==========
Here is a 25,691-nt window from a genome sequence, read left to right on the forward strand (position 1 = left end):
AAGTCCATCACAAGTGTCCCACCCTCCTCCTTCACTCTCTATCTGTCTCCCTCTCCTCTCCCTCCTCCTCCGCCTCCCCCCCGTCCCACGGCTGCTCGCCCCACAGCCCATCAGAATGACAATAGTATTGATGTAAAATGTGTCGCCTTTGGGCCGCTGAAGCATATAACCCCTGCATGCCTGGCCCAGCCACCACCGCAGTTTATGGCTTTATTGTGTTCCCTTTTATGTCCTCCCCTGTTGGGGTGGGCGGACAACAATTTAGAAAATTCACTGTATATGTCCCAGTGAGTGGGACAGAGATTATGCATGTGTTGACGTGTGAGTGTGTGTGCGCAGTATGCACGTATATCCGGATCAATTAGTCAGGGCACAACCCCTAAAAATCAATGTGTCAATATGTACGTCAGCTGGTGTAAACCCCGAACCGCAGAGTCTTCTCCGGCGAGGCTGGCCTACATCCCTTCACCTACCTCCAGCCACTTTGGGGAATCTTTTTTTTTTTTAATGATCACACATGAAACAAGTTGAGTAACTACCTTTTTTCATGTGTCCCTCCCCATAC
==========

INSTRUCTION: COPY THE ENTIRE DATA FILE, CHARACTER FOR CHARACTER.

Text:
Here is a 25,691-nt window from a genome sequence, read left to right on the forward strand (position 1 = left end):
AAGTCCATCACAAGTGTCCCACCCTCCTCCTTCACTCTCTATCTGTCTCCCTCTCCTCTCCCTCCTCCTCCGCCTCCCCCCCGTCCCACGGCTGCTCGCCCCACAGCCCATCAGAATGACAATAGTATTGATGTAAAATGTGTCGCCTTTGGGCCGCTGAAGCATATAACCCCTGCATGCCTGGCCCAGCCACCACCGCAGTTTATGGCTTTATTGTGTTCCCTTTTATGTCCTCCCCTGTTGGGGTGGGCGGACAACAATTTAGAAAATTCACTGTATATGTCCCAGTGAGTGGGACAGAGATTATGCATGTGTTGACGTGTGAGTGTGTGTGCGCAGTATGCACGTATATCCGGATCAATTAGTCAGGGCACAACCCCTAAAAATCAATGTGTCAATATGTACGTCAGCTGGTGTAAACCCCGAACCGCAGAGTCTTCTCCGGCGAGGCTGGCCTACATCCCTTCACCTACCTCCAGCCACTTTGGGGAATCTTTTTTTTTTTTAATGATCACACATGAAACAAGTTGAGTAACTACCTTTTTTCATGTGTCCCTCCCCATAC